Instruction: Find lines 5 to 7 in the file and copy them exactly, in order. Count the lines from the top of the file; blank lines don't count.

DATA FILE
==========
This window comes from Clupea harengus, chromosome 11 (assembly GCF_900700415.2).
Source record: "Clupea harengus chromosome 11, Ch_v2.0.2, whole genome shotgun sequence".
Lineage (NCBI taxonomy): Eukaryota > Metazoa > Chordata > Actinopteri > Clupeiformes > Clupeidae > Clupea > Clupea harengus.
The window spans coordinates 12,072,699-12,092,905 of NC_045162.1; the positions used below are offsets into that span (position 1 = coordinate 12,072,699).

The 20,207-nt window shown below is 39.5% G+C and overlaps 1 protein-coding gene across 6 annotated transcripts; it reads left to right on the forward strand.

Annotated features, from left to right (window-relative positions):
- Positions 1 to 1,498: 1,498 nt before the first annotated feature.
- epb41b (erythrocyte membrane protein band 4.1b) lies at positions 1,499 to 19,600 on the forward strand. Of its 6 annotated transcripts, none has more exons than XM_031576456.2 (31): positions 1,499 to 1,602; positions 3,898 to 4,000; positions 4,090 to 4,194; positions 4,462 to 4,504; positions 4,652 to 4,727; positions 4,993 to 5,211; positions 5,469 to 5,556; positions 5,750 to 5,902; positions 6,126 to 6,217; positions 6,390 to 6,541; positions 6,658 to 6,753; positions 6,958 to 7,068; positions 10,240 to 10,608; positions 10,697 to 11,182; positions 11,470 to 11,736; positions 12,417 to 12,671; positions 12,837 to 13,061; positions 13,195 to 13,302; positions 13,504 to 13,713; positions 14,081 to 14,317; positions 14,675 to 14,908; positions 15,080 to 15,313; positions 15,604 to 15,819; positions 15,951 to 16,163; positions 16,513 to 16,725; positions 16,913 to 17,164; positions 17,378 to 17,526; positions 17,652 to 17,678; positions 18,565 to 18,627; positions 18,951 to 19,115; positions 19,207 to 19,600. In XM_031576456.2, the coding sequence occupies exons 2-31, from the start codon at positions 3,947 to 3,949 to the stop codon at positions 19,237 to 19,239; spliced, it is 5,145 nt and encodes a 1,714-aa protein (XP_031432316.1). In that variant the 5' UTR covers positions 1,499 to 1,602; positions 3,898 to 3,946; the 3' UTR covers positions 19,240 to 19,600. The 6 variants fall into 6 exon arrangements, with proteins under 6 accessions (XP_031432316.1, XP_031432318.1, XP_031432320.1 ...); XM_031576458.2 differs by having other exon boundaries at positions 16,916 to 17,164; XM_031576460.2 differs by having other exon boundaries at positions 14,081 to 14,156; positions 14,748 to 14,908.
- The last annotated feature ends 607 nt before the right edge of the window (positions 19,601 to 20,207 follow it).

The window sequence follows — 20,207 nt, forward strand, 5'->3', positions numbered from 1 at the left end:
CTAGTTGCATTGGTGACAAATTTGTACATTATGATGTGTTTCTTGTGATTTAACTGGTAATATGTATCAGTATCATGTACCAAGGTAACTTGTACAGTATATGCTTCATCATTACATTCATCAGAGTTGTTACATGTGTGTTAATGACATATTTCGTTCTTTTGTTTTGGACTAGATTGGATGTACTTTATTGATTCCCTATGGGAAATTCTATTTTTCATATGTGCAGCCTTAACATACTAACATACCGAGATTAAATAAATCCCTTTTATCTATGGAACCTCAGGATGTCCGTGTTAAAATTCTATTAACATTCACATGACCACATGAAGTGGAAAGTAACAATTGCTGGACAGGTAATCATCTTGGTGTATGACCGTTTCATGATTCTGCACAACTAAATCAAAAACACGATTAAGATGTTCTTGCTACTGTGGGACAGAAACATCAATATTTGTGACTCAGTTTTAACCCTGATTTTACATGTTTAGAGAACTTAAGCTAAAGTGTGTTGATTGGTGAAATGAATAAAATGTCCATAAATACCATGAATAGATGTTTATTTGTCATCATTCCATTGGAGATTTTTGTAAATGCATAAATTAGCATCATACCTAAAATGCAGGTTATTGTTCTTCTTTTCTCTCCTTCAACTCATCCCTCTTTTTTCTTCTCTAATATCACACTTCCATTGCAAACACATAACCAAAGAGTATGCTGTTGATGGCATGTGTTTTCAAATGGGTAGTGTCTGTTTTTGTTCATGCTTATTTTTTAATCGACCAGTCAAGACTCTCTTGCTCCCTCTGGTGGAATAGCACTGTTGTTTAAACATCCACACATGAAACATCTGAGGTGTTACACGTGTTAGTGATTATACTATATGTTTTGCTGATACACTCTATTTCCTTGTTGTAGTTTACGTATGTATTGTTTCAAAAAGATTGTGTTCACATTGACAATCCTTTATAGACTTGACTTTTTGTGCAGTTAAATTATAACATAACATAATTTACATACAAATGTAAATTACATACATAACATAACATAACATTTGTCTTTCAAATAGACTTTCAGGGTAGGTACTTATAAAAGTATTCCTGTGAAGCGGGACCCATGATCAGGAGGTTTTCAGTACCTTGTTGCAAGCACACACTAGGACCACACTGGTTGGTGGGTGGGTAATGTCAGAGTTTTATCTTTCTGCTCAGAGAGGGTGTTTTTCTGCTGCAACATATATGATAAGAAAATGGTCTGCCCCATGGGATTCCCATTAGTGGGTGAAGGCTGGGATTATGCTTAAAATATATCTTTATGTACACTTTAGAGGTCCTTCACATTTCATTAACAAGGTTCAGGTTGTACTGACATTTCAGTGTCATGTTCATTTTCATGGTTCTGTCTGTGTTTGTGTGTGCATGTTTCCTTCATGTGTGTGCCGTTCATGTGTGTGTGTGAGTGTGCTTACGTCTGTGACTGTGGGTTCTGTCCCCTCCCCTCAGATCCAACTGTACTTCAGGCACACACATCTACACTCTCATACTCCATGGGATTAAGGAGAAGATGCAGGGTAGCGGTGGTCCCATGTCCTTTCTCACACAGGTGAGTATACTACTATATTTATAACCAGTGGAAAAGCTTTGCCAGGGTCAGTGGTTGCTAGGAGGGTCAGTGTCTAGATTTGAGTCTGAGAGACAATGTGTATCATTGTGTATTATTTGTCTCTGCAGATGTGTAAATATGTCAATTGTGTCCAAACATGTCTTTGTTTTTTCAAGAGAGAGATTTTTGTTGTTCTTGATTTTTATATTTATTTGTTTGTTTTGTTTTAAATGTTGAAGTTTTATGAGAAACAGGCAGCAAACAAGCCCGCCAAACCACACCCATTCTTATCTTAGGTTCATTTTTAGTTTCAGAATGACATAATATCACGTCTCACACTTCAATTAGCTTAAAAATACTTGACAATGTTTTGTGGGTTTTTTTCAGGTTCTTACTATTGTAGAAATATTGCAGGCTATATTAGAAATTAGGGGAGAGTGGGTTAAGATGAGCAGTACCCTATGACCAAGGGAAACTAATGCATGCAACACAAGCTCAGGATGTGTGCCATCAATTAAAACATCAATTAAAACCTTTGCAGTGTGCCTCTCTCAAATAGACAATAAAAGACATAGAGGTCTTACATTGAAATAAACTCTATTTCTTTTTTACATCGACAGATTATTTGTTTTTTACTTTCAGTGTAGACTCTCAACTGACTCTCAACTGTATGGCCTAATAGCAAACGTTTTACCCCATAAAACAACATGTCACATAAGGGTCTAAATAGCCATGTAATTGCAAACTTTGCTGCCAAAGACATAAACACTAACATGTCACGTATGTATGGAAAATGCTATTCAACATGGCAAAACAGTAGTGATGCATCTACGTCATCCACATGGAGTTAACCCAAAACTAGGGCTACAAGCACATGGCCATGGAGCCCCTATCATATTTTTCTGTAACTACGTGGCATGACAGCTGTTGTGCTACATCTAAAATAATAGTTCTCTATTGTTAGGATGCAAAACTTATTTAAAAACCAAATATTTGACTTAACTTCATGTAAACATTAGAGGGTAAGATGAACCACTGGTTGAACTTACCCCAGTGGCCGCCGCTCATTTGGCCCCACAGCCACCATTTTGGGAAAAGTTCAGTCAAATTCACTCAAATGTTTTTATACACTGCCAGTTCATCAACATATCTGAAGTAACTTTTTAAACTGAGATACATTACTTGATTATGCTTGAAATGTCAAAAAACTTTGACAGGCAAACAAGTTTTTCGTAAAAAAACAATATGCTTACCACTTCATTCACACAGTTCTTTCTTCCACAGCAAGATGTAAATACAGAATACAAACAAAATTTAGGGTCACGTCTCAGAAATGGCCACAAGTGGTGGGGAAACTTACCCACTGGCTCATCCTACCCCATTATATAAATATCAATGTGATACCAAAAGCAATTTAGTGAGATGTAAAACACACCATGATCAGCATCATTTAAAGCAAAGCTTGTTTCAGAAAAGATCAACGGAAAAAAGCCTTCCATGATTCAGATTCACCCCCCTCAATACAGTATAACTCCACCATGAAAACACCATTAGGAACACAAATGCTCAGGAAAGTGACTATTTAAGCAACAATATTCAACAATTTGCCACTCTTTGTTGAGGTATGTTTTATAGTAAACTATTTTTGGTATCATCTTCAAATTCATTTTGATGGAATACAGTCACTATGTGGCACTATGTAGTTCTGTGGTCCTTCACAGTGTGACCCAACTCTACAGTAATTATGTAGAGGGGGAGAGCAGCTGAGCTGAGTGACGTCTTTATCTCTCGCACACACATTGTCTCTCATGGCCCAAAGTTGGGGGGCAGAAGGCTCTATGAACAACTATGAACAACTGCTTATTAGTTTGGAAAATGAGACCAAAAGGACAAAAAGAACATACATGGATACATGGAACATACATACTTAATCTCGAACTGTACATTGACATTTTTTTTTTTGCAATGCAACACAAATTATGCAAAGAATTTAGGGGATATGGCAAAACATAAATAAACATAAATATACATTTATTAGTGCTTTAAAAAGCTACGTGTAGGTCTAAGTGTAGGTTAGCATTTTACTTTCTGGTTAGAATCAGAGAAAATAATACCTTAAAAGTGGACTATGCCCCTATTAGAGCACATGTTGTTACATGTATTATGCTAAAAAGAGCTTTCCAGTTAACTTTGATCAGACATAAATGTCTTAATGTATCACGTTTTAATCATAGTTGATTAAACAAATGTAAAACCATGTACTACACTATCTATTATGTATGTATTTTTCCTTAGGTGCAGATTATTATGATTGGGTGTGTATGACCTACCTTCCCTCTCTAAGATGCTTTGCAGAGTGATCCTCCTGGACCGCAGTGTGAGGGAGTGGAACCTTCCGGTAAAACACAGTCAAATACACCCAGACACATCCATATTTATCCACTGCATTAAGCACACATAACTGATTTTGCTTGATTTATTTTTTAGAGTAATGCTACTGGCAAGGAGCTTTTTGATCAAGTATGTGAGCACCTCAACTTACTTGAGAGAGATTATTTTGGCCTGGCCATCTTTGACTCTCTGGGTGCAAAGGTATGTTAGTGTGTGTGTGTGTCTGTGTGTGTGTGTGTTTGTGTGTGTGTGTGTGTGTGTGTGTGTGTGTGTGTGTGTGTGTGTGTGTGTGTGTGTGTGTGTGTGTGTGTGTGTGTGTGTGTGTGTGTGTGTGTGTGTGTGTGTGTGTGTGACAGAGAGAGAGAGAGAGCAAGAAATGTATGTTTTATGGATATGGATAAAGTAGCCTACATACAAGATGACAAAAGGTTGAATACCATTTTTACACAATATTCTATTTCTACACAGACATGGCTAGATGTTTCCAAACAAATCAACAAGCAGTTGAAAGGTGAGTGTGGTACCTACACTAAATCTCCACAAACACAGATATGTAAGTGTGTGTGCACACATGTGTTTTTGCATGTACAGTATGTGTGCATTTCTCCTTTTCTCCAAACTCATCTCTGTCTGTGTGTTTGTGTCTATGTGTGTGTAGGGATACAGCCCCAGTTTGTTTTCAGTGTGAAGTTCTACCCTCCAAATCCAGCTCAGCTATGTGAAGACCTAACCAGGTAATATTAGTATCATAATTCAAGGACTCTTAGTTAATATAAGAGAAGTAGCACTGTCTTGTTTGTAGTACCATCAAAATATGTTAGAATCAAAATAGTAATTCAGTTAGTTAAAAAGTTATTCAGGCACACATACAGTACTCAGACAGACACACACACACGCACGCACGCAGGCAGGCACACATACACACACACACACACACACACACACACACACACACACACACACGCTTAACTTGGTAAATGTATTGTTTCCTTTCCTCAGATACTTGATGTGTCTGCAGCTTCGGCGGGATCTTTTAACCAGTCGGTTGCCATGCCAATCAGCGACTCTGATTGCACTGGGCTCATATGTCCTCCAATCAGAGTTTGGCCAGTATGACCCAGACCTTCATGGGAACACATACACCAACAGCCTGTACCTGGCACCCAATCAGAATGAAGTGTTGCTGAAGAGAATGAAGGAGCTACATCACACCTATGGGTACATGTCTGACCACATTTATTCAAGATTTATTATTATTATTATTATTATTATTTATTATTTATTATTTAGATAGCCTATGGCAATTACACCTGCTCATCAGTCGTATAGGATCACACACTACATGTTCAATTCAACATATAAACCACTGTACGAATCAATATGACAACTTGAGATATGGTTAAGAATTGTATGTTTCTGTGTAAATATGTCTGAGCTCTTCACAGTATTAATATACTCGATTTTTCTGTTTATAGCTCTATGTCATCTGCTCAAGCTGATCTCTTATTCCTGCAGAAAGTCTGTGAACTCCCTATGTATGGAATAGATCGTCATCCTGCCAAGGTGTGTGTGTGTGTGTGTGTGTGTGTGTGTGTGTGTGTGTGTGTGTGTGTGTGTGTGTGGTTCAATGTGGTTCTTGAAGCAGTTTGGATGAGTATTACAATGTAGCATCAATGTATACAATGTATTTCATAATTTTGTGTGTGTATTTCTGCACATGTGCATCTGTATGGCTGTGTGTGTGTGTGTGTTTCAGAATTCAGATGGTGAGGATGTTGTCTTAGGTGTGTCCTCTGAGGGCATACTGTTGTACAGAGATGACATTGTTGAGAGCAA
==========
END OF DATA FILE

The 20,207-nt window shown below is 39.5% G+C and overlaps 1 protein-coding gene across 6 annotated transcripts; it reads left to right on the forward strand.

Annotated features, from left to right (window-relative positions):
- Positions 1 to 1,498: 1,498 nt before the first annotated feature.